Planning for life after high school — Good Parenting



ThinkstockPhotos 610242818Dear Dr. Debbie,

Our only child is a senior in high school. We recently learned he is failing one class and just getting by in some others. This is after debating whether to home school (mostly due to the fatigue of the early hours of AACPS), then ultimately arranging an every-other-day schedule through the guidance office.

He was a fine student through middle school. He got decent scores on the SAT’s. Most of his courses have been upper level, with teachers expecting all their students to go to college next year. He has applied only to three colleges, without much investigation nor enthusiasm. How can we help him see his way to a future worth working toward so he can take the right steps in his present?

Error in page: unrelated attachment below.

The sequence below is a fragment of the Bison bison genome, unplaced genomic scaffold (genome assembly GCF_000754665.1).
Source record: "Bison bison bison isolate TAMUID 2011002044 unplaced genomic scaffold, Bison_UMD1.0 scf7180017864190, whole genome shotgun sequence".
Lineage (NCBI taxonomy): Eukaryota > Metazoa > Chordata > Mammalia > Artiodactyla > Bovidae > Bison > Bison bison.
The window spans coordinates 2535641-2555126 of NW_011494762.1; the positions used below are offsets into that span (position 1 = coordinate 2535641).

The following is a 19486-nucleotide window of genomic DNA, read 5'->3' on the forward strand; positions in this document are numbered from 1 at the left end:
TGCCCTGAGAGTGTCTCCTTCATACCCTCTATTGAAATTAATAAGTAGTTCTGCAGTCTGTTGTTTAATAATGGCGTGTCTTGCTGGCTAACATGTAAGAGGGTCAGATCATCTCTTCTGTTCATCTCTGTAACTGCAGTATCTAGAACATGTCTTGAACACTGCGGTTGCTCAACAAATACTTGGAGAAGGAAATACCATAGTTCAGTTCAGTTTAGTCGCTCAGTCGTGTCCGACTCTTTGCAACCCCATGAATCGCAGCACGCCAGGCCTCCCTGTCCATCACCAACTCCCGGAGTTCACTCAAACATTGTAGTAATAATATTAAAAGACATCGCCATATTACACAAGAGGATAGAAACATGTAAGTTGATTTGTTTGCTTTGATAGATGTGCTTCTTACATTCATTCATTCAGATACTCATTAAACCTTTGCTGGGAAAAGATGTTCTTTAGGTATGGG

Tell Me When to Push

Don’t miss last week’s column Heirloom gifts for children— Good Parenting


There are so many possibilities for your son next year, most of which may be total mysteries to him. I have a vivid memory of how differently the seniors at my high school were acting, compared to younger students eagerly anticipating a summer break, as the days were winding down at the end of the year. Some almost-graduates were bound for faraway colleges, some to the Peace Corps, others to the military, and a few had “real” jobs lined up. The comparative seriousness of their good-byes to one another reflected the impending losses of familiar faces, hallways, and daily routines that had provided a structure to their lives. This is a life passage that requires knowing yourself well enough to imagine who you are about to become. Where will you be? What you will be doing? Who will be with you?